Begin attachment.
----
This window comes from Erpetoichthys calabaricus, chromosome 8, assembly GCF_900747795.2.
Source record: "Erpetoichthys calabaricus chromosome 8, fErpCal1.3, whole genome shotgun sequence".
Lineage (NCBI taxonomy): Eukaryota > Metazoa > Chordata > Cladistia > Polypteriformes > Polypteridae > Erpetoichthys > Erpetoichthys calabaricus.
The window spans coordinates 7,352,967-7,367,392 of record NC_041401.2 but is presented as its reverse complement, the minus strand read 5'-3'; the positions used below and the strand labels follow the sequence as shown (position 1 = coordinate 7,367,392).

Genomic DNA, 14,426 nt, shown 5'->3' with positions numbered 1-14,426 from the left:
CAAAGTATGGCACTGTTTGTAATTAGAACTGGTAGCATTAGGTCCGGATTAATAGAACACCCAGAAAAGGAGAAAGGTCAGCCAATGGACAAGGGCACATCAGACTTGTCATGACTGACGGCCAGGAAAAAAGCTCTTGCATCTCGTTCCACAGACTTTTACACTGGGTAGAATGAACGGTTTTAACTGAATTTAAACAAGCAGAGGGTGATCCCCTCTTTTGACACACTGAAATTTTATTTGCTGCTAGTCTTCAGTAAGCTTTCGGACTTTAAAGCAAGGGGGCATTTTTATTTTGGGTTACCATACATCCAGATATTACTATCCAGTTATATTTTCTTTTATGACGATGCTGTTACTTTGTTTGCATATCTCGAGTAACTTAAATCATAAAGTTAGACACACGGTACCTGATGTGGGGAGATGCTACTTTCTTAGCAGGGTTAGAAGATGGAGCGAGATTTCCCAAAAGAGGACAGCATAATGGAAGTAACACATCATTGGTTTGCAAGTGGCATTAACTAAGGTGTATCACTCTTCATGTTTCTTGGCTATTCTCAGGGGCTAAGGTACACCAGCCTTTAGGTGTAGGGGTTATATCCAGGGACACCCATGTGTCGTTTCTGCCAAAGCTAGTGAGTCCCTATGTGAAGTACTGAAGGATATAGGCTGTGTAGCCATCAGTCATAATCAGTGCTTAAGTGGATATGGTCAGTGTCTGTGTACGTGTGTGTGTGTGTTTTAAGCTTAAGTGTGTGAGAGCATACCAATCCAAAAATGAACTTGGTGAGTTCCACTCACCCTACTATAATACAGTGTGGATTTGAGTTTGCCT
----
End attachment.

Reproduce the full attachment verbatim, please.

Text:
This window comes from Erpetoichthys calabaricus, chromosome 8, assembly GCF_900747795.2.
Source record: "Erpetoichthys calabaricus chromosome 8, fErpCal1.3, whole genome shotgun sequence".
Lineage (NCBI taxonomy): Eukaryota > Metazoa > Chordata > Cladistia > Polypteriformes > Polypteridae > Erpetoichthys > Erpetoichthys calabaricus.
The window spans coordinates 7,352,967-7,367,392 of record NC_041401.2 but is presented as its reverse complement, the minus strand read 5'-3'; the positions used below and the strand labels follow the sequence as shown (position 1 = coordinate 7,367,392).

Genomic DNA, 14,426 nt, shown 5'->3' with positions numbered 1-14,426 from the left:
CAAAGTATGGCACTGTTTGTAATTAGAACTGGTAGCATTAGGTCCGGATTAATAGAACACCCAGAAAAGGAGAAAGGTCAGCCAATGGACAAGGGCACATCAGACTTGTCATGACTGACGGCCAGGAAAAAAGCTCTTGCATCTCGTTCCACAGACTTTTACACTGGGTAGAATGAACGGTTTTAACTGAATTTAAACAAGCAGAGGGTGATCCCCTCTTTTGACACACTGAAATTTTATTTGCTGCTAGTCTTCAGTAAGCTTTCGGACTTTAAAGCAAGGGGGCATTTTTATTTTGGGTTACCATACATCCAGATATTACTATCCAGTTATATTTTCTTTTATGACGATGCTGTTACTTTGTTTGCATATCTCGAGTAACTTAAATCATAAAGTTAGACACACGGTACCTGATGTGGGGAGATGCTACTTTCTTAGCAGGGTTAGAAGATGGAGCGAGATTTCCCAAAAGAGGACAGCATAATGGAAGTAACACATCATTGGTTTGCAAGTGGCATTAACTAAGGTGTATCACTCTTCATGTTTCTTGGCTATTCTCAGGGGCTAAGGTACACCAGCCTTTAGGTGTAGGGGTTATATCCAGGGACACCCATGTGTCGTTTCTGCCAAAGCTAGTGAGTCCCTATGTGAAGTACTGAAGGATATAGGCTGTGTAGCCATCAGTCATAATCAGTGCTTAAGTGGATATGGTCAGTGTCTGTGTACGTGTGTGTGTGTGTTTTAAGCTTAAGTGTGTGAGAGCATACCAATCCAAAAATGAACTTGGTGAGTTCCACTCACCCTACTATAATACAGTGTGGATTTGAGTTTGCCT